SINGAPORE - The creation of the Asean Economic Community (AEC) has potentially significant consequences for the Singapore economy, say experts.
Asean leaders on Sunday established the AEC, one of whose aims is to promote freer movement of trade and capital in the region. The community will come into effect on Dec 31.
Mr Guy Harvey-Samuel, chief executive of HSBC Singapore, said that if the AEC is well implemented, Singapore's GDP would be 9.5 per cent higher by 2030 compared to if there was no such community.
That said, the impact of the creation of this community on Singapore firms is likely to be gradual, noted Mr Glenn Maguire, ANZ Research's chief economist for the South Asia, Asean and Pacific region. This is because Asean leaders have aimed for the community to become fully operational only by 2025.
The near term impact of this community's creation is that it would spur more Singapore firms to move production of lower value goods to countries where labour is cheaper, Mr Maguire said.
The AEC's creation brings about more awareness of the opportunity to expand abroad, and will bring about a standardisation of customs procedures. The latter makes shipment of goods easier, and thus encourages outsourcing of production processes to other countries, Mr Maguire said.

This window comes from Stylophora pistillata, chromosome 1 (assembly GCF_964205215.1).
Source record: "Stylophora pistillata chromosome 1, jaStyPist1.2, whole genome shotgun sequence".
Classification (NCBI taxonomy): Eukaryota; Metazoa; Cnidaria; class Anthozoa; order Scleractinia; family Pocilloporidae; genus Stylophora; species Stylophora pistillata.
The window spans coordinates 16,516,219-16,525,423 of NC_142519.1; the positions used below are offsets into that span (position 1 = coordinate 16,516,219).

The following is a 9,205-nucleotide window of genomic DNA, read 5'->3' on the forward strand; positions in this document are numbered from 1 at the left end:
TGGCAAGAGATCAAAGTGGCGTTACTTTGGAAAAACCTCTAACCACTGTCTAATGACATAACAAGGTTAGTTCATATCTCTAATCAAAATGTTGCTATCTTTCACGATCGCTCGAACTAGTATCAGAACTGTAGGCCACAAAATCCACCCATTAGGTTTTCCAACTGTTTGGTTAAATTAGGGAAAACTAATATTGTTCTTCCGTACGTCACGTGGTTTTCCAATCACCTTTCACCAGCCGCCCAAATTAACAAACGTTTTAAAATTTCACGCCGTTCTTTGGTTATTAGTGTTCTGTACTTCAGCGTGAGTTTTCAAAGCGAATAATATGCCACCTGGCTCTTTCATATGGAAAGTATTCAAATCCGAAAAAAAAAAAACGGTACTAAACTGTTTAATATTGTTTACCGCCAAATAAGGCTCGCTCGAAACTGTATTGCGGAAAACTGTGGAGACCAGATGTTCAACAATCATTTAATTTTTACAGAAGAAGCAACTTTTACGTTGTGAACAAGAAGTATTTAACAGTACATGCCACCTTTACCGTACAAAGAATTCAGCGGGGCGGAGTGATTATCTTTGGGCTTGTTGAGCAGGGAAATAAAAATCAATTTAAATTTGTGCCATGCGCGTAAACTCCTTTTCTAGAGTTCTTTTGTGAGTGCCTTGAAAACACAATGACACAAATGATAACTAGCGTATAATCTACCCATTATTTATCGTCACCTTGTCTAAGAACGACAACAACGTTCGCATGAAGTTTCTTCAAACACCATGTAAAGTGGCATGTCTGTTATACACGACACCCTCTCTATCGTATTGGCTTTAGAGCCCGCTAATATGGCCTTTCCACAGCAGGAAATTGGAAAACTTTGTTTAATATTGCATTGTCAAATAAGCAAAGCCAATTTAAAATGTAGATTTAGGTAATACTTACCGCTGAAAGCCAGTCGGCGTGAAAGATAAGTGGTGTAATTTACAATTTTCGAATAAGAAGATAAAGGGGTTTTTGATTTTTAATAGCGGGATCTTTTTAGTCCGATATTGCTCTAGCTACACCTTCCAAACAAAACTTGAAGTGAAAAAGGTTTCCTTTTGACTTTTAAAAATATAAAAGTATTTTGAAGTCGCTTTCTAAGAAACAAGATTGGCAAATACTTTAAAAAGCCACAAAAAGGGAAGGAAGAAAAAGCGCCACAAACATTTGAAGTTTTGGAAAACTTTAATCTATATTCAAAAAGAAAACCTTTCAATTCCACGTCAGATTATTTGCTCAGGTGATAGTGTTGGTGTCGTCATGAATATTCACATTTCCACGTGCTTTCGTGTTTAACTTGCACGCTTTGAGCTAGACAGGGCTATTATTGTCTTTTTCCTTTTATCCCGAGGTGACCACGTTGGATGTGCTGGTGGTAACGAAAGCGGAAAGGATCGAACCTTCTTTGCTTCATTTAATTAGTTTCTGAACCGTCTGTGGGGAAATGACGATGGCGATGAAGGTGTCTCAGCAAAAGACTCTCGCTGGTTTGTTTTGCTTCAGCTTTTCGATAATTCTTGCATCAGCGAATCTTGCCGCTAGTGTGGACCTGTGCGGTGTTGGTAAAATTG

Moreover, in the present low trade-growth environment, many companies would seek to grow their margins as a means of protecting their bottom lines. This would also motivate firms to take advantage of the AEC and move production to cheaper bases.
The few firms still producing clothing here will likely move production to Mekong economies like Vietnam and Thailand where labour costs are lower. More companies producing electronics will shift productions to Malaysia, he added.
The creation of the community will also result in more cross-border movement of services and investment, added Mr Harvey-Samuel. This will lead to the expansion of financial products and services sold within the region, and further consolidate Singapore's position as its financial hub, he said.
Companies in high value sectors like pharmaceuticals and computing related to the "cloud" are less likely to be affected by the creation of the AEC, Mr Maguire said. This is because they are likely to remain in Singapore due to the quality of the labour force and better intellectual property protection.
The pace at which Singapore companies move abroad would pick up slightly in 2016 and 2017, and then increase further in 2018 and 2020, Mr Maguire added. As more policies on free movement of goods and services are implemented, and companies see more firms moving abroad, they will become more comfortable with doing so themselves.